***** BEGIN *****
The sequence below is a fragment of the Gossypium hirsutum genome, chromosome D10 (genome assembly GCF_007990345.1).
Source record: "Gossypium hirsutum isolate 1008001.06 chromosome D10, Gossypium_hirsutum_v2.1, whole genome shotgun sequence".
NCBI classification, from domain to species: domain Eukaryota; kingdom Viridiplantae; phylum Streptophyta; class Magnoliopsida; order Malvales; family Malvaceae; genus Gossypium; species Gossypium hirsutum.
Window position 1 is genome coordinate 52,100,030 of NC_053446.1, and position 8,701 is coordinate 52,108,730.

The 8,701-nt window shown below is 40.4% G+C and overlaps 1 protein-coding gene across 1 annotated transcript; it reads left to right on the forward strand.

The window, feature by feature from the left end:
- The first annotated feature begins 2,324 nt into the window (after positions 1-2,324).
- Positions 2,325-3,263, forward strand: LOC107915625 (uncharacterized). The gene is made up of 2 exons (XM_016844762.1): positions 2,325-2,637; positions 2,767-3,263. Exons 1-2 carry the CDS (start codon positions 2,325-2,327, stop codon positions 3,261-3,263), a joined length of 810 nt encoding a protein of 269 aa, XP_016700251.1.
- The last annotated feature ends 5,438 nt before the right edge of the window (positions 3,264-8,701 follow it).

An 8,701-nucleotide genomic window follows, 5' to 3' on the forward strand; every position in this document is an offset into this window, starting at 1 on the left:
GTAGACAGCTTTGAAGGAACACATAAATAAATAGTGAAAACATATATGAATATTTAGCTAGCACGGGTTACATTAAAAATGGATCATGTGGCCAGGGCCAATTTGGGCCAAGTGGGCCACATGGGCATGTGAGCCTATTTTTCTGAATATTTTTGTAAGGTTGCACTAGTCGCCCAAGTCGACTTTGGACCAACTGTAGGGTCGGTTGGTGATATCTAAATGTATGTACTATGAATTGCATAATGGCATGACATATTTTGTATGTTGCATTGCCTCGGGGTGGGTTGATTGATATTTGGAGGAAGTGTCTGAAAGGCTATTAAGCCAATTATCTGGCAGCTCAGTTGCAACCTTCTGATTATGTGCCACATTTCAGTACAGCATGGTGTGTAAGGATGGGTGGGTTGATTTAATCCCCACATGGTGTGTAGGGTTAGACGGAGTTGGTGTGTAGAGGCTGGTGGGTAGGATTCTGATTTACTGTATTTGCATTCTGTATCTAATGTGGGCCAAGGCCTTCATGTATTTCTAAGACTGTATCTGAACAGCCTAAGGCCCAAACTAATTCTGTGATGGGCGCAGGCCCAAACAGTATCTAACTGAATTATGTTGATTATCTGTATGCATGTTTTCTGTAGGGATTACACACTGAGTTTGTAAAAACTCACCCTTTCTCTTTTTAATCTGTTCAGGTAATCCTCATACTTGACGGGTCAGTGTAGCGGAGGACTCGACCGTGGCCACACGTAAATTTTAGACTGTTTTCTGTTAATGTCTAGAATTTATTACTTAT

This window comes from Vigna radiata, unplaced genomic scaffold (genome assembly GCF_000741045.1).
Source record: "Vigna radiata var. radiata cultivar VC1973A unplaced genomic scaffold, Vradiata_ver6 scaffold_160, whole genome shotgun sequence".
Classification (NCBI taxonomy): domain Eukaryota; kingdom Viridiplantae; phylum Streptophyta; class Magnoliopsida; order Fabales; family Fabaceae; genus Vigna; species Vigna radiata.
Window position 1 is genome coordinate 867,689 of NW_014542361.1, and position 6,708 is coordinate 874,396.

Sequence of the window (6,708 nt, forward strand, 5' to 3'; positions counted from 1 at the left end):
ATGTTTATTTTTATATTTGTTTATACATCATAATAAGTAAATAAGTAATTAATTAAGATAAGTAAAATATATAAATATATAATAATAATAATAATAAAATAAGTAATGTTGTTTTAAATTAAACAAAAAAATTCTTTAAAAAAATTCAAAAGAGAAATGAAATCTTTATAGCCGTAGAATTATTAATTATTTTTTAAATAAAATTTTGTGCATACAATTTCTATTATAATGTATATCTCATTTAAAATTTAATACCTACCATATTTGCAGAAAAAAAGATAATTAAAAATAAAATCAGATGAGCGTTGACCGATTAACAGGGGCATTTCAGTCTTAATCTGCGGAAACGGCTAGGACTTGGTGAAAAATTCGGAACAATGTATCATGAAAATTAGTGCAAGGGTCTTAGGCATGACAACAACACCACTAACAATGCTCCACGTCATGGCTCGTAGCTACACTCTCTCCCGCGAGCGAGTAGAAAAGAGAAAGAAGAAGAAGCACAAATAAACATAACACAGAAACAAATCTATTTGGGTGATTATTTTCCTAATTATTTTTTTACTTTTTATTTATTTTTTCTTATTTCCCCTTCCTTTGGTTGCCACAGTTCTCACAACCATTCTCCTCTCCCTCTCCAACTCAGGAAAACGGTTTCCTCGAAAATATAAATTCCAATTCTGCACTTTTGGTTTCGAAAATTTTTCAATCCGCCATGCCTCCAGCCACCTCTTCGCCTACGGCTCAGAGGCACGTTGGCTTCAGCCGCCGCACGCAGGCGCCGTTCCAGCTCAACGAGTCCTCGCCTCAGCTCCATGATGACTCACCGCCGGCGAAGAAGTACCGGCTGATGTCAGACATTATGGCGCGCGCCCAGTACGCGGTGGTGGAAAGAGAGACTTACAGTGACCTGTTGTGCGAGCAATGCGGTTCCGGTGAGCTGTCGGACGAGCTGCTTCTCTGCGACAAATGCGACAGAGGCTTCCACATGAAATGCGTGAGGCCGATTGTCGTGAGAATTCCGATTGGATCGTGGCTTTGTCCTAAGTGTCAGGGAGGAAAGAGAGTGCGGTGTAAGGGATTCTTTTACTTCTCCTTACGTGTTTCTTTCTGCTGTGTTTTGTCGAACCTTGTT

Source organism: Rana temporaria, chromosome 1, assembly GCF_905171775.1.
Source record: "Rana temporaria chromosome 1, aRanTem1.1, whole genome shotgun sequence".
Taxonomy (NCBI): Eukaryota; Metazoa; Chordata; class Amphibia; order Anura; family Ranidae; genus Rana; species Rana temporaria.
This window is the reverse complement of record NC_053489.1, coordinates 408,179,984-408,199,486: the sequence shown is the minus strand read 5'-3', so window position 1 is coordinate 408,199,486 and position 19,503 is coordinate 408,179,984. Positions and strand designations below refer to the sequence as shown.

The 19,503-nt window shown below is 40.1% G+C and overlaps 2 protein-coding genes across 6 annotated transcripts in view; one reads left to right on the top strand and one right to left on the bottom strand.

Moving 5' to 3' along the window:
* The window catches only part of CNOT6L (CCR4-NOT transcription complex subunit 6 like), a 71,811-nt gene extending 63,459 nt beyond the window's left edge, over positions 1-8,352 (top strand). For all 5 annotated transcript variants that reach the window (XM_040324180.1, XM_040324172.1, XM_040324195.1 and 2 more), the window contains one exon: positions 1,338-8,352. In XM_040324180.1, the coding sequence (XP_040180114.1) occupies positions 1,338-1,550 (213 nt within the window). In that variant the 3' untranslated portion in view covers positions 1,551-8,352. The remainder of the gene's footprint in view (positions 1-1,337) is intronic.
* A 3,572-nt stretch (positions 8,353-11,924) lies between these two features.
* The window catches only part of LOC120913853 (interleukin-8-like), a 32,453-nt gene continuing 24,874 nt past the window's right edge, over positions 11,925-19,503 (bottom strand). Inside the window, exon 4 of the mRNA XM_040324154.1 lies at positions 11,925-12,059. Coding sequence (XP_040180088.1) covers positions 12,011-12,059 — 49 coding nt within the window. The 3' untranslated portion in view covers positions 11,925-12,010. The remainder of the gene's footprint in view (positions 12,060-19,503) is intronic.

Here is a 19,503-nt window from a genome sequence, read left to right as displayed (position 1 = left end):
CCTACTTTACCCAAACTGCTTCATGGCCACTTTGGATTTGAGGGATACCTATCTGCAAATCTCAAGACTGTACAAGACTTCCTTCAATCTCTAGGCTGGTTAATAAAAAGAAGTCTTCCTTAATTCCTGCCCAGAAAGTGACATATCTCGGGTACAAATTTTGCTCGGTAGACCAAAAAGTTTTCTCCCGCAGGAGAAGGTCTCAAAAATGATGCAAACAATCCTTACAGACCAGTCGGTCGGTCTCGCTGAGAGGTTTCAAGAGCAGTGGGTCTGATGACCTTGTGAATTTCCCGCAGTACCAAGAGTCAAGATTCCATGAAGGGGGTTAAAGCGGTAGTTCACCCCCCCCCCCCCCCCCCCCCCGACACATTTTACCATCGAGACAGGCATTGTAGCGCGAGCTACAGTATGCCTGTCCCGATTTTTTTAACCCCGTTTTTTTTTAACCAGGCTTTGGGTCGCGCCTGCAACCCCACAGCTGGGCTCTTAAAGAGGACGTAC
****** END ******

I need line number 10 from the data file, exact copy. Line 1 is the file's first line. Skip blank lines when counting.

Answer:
An 8,701-nucleotide genomic window follows, 5' to 3' on the forward strand; every position in this document is an offset into this window, starting at 1 on the left: